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Edgar Degas: The Unwilling Impressionist

Many call him an Impressionist, but only some know that he preferred to be called a realist.
Self-portrait (photograph), c. 1895. Image Source: Wikipedia

Edgar Degas was one of the most renowned French artists of his time, mainly known for his pastel drawings and oil paintings. His main obsession, for which he soon became famous, was drawing dancers, mainly ballerinas; more than half of his work was based on depicting dancers. Degas even produced quite a few sculptures during his lifetime.

“Art is not what you see, but what you make others see.”

Born in Paris, in 1834, Degas began painting early in his life and he loved to create sculptures or paintings which depicted dancers, which were actually very controversial during his time. Once, Degas put a real outfit of a ballerina on his most famous bronze sculpture, Little Dancer Of Fourteen Years, which came under a lot of criticism.

Many called him an Impressionist, but he preferred to be called a realist. It was mainly because he despised painting outdoors, en plein air, unlike other Impressionists. He preferred painting alone in his studio, where he could study his subjects, unlike other Impressionists who produced artworks spontaneously.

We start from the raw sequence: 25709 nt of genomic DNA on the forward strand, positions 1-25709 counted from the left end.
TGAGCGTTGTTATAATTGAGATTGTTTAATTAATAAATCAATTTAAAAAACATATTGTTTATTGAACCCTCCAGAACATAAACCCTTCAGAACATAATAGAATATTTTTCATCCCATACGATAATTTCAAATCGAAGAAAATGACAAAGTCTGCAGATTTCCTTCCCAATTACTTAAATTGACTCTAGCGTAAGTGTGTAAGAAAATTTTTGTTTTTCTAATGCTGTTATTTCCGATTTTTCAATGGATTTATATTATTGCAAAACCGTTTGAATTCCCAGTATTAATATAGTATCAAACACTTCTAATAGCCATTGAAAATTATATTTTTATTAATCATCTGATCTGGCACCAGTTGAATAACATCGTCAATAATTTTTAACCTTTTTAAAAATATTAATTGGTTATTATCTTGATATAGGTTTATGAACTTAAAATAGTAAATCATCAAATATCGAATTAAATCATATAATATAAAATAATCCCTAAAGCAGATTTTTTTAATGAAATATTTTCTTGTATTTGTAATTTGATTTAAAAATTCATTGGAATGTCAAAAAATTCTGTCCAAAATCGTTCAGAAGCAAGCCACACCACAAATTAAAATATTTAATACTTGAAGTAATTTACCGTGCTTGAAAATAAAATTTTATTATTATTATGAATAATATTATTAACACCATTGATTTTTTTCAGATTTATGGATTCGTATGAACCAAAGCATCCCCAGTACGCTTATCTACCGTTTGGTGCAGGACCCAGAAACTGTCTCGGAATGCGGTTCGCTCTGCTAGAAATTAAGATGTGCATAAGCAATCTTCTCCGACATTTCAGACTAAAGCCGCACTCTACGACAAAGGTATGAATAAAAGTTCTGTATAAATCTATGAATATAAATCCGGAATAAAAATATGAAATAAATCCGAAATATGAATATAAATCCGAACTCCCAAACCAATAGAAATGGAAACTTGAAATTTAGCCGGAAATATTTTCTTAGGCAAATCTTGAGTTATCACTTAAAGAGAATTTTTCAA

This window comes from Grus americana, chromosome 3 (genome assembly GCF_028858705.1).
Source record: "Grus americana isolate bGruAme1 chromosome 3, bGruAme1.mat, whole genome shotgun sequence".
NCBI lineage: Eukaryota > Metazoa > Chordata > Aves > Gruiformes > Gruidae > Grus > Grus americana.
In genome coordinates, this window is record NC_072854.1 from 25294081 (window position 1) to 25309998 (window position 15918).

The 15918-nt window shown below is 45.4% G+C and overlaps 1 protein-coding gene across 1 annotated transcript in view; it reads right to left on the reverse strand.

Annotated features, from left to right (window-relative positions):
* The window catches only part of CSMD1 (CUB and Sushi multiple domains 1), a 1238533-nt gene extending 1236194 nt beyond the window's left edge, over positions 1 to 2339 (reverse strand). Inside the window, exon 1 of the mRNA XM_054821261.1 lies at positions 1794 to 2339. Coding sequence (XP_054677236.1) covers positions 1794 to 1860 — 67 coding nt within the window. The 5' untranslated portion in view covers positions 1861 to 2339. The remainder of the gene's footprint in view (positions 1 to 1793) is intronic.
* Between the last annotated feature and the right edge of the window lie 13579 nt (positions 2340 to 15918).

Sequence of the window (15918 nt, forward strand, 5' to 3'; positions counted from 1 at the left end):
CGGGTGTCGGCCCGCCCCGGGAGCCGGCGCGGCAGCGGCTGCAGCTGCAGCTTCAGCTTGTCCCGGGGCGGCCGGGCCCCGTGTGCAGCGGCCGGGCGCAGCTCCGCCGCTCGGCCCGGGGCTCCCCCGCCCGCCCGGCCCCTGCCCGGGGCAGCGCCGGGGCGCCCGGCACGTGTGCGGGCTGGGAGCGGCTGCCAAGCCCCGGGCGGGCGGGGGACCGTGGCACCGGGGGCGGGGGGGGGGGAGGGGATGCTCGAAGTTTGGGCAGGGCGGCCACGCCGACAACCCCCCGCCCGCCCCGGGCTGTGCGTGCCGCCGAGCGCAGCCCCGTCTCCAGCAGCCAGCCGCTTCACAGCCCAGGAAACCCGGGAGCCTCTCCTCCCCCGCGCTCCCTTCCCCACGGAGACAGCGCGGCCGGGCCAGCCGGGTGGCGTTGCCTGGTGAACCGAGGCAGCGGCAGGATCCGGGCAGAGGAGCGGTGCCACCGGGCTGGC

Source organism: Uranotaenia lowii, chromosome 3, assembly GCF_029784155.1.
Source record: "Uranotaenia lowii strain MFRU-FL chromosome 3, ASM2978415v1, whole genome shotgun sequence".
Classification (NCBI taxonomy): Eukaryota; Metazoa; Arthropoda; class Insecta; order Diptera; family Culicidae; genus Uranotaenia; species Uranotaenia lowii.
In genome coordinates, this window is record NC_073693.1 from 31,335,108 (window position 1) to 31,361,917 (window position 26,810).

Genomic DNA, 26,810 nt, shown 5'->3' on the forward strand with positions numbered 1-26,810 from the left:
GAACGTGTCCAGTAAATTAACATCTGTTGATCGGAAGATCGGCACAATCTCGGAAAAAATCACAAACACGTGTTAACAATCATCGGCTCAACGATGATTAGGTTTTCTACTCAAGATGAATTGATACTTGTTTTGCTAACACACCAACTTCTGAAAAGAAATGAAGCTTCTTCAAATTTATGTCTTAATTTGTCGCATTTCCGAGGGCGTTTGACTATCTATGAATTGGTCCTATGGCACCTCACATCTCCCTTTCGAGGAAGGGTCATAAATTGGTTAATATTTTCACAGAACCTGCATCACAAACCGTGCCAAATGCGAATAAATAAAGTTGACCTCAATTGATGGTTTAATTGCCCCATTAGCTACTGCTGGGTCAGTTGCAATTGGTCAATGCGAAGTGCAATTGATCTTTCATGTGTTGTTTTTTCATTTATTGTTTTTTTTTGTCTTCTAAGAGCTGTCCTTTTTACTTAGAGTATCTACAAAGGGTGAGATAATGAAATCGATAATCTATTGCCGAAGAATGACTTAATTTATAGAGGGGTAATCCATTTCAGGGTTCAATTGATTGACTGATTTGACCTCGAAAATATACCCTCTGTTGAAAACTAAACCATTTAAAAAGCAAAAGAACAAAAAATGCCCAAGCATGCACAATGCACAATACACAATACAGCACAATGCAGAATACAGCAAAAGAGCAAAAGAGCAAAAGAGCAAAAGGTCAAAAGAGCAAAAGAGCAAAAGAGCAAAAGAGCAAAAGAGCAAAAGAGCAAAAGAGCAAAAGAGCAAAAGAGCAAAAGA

During the 1870s, Degas produced nearly 100 works of art. After the 1870s, Degas began to lose his eyesight. During this time, he produced an artwork, which is one of my favourites, Dancers in Blue. Degas drew this picture as an approach towards making something more innocent. Evidently, Degas captured the moment when the ballerinas were practicing for their performance.

One of the most admirable thing about Degas, according to me, was his love for art, that he kept on painting even after losing his eyesight. In 1917, Degas died of a brain aneurysm leaving behind a legacy for millions.


©Aaira Goswami, 2020. All rights reserved.


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